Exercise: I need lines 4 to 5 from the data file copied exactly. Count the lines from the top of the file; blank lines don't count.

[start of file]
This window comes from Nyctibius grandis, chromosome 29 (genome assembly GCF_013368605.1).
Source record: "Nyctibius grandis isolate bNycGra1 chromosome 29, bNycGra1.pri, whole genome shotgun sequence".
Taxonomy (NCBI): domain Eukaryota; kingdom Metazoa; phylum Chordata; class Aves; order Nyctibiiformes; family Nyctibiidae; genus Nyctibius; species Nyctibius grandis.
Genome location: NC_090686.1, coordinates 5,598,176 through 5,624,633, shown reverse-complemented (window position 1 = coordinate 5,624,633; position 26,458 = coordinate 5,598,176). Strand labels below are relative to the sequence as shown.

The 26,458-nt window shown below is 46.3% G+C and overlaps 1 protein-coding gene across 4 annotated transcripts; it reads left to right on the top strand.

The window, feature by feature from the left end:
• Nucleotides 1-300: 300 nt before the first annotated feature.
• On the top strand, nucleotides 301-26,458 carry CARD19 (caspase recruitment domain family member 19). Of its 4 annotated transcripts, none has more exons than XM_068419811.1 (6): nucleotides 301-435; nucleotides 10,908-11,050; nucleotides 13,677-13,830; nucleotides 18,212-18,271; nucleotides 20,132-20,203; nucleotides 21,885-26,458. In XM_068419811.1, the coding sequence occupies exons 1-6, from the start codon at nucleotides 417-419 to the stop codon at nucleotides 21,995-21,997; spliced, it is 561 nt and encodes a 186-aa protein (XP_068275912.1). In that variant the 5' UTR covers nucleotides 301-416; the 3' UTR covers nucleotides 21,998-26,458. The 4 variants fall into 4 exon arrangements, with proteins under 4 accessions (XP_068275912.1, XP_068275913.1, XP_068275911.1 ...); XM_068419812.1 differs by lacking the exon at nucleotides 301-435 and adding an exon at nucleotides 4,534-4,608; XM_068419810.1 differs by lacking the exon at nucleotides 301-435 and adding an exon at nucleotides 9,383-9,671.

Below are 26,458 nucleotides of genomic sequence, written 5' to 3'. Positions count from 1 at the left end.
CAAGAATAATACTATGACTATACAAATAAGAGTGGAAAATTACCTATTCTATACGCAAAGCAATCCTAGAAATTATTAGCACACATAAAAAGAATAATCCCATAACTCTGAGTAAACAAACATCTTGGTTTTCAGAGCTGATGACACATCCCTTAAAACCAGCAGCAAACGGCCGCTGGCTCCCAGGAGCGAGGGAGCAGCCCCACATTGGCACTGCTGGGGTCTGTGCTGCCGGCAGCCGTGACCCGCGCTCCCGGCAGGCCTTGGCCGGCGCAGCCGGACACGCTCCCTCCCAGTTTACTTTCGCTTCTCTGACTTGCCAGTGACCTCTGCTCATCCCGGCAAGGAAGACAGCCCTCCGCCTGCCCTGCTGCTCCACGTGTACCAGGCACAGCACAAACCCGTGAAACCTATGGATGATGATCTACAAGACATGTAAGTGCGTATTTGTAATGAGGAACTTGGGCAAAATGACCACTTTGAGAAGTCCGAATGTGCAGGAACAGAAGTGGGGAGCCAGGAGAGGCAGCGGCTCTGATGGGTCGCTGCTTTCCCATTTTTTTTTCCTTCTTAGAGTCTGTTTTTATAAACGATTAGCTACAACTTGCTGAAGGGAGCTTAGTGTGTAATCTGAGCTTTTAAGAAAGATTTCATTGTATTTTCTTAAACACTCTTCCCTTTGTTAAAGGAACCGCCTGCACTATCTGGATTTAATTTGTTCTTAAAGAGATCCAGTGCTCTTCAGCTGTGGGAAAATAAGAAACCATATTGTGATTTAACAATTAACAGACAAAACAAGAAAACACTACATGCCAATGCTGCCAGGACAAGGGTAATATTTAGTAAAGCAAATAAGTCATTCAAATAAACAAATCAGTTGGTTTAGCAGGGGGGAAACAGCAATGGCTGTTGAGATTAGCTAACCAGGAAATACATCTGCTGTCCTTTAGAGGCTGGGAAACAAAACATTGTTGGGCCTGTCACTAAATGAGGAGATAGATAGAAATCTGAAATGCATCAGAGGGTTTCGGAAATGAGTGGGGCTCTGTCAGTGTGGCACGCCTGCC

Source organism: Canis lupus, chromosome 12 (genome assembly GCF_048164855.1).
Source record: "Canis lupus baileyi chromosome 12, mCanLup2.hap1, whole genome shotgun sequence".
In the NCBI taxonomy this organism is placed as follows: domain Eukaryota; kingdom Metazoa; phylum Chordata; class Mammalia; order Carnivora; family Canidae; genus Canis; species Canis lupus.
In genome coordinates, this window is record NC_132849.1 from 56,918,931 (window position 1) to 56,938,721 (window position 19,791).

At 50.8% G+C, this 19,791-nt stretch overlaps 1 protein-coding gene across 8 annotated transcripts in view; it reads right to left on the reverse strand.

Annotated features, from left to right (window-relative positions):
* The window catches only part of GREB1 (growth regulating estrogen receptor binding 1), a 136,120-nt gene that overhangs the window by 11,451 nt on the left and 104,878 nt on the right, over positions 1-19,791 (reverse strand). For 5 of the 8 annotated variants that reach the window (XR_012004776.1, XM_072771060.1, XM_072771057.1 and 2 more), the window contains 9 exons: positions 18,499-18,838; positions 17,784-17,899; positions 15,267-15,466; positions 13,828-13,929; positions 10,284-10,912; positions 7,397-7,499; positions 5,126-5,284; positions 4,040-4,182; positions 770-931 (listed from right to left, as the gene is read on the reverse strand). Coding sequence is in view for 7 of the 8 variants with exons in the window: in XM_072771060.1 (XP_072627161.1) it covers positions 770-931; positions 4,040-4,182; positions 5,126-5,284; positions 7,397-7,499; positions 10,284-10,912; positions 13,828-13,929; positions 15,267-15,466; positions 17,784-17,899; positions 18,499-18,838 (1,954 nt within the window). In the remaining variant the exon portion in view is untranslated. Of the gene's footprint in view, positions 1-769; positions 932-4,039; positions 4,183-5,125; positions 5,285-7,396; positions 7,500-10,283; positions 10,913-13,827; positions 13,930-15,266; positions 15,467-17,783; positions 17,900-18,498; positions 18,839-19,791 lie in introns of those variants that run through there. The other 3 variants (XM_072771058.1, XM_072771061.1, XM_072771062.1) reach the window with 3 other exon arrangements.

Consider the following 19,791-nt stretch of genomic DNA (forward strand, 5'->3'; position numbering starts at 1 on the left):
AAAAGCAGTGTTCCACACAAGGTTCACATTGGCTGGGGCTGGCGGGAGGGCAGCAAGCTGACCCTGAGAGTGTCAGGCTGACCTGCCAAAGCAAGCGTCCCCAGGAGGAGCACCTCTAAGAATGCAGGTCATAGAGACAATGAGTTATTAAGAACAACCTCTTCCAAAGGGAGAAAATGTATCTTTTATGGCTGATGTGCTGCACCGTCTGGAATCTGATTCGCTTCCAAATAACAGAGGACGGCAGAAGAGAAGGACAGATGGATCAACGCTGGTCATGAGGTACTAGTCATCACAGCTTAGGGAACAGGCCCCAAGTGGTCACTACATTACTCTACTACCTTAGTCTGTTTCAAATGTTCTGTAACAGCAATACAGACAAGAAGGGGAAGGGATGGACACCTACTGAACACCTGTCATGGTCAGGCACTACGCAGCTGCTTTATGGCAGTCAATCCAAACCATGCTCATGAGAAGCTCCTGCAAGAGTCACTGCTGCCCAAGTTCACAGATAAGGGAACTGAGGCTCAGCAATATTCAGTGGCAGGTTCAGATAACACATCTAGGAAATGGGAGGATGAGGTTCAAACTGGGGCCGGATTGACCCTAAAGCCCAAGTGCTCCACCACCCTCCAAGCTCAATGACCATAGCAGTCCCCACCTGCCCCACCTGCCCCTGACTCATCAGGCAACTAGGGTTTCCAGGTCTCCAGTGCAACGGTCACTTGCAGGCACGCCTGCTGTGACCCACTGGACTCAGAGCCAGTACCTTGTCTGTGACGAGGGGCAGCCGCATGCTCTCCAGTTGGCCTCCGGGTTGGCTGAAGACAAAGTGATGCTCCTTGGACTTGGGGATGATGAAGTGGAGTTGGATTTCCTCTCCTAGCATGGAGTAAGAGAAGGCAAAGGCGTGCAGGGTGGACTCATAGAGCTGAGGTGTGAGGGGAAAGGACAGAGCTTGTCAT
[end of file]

Genome location: NC_090686.1, coordinates 5,598,176 through 5,624,633, shown reverse-complemented (window position 1 = coordinate 5,624,633; position 26,458 = coordinate 5,598,176). Strand labels below are relative to the sequence as shown.

The 26,458-nt window shown below is 46.3% G+C and overlaps 1 protein-coding gene across 4 annotated transcripts; it reads left to right on the top strand.